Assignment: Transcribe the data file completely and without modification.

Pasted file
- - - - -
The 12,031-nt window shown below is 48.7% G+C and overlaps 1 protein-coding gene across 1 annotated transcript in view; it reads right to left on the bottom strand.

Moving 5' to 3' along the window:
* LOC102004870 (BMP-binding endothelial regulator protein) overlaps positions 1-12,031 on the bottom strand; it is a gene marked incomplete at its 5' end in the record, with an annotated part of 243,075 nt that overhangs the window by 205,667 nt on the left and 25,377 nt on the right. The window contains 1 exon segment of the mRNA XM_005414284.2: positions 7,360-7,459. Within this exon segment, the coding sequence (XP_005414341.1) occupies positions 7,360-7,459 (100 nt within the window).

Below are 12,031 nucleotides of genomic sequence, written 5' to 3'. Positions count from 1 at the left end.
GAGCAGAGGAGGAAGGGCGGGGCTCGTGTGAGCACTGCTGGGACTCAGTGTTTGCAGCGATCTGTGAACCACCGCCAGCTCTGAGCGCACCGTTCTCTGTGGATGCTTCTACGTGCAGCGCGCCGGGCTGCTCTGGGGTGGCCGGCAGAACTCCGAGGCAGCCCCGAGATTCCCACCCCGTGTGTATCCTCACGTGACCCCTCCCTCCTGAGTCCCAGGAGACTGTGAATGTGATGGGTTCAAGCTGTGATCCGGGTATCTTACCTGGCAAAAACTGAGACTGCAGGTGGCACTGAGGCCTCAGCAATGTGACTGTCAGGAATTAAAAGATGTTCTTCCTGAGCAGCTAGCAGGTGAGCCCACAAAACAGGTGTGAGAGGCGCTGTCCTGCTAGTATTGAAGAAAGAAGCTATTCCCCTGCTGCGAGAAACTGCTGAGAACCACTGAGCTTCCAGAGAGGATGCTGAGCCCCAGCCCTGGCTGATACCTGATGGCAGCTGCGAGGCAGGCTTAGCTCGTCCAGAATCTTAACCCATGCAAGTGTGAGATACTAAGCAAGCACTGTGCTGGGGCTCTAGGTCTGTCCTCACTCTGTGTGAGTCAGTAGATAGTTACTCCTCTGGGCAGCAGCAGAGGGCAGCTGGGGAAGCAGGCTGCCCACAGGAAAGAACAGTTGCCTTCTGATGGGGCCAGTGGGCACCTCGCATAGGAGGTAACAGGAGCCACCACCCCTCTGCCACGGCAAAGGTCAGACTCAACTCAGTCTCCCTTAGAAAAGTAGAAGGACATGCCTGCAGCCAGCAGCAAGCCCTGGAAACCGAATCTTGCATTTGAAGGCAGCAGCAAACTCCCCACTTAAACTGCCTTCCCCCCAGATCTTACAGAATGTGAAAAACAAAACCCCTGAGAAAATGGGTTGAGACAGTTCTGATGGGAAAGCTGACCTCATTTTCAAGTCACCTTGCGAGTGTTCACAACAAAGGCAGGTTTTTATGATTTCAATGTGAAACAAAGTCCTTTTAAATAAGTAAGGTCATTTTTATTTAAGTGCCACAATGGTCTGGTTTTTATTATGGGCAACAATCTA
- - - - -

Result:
The 12,031-nt window shown below is 48.7% G+C and overlaps 1 protein-coding gene across 1 annotated transcript in view; it reads right to left on the bottom strand.

Moving 5' to 3' along the window:
* LOC102004870 (BMP-binding endothelial regulator protein) overlaps positions 1-12,031 on the bottom strand; it is a gene marked incomplete at its 5' end in the record, with an annotated part of 243,075 nt that overhangs the window by 205,667 nt on the left and 25,377 nt on the right. The window contains 1 exon segment of the mRNA XM_005414284.2: positions 7,360-7,459. Within this exon segment, the coding sequence (XP_005414341.1) occupies positions 7,360-7,459 (100 nt within the window).

Below are 12,031 nucleotides of genomic sequence, written 5' to 3'. Positions count from 1 at the left end.
GAGCAGAGGAGGAAGGGCGGGGCTCGTGTGAGCACTGCTGGGACTCAGTGTTTGCAGCGATCTGTGAACCACCGCCAGCTCTGAGCGCACCGTTCTCTGTGGATGCTTCTACGTGCAGCGCGCCGGGCTGCTCTGGGGTGGCCGGCAGAACTCCGAGGCAGCCCCGAGATTCCCACCCCGTGTGTATCCTCACGTGACCCCTCCCTCCTGAGTCCCAGGAGACTGTGAATGTGATGGGTTCAAGCTGTGATCCGGGTATCTTACCTGGCAAAAACTGAGACTGCAGGTGGCACTGAGGCCTCAGCAATGTGACTGTCAGGAATTAAAAGATGTTCTTCCTGAGCAGCTAGCAGGTGAGCCCACAAAACAGGTGTGAGAGGCGCTGTCCTGCTAGTATTGAAGAAAGAAGCTATTCCCCTGCTGCGAGAAACTGCTGAGAACCACTGAGCTTCCAGAGAGGATGCTGAGCCCCAGCCCTGGCTGATACCTGATGGCAGCTGCGAGGCAGGCTTAGCTCGTCCAGAATCTTAACCCATGCAAGTGTGAGATACTAAGCAAGCACTGTGCTGGGGCTCTAGGTCTGTCCTCACTCTGTGTGAGTCAGTAGATAGTTACTCCTCTGGGCAGCAGCAGAGGGCAGCTGGGGAAGCAGGCTGCCCACAGGAAAGAACAGTTGCCTTCTGATGGGGCCAGTGGGCACCTCGCATAGGAGGTAACAGGAGCCACCACCCCTCTGCCACGGCAAAGGTCAGACTCAACTCAGTCTCCCTTAGAAAAGTAGAAGGACATGCCTGCAGCCAGCAGCAAGCCCTGGAAACCGAATCTTGCATTTGAAGGCAGCAGCAAACTCCCCACTTAAACTGCCTTCCCCCCAGATCTTACAGAATGTGAAAAACAAAACCCCTGAGAAAATGGGTTGAGACAGTTCTGATGGGAAAGCTGACCTCATTTTCAAGTCACCTTGCGAGTGTTCACAACAAAGGCAGGTTTTTATGATTTCAATGTGAAACAAAGTCCTTTTAAATAAGTAAGGTCATTTTTATTTAAGTGCCACAATGGTCTGGTTTTTATTATGGGCAACAATCTA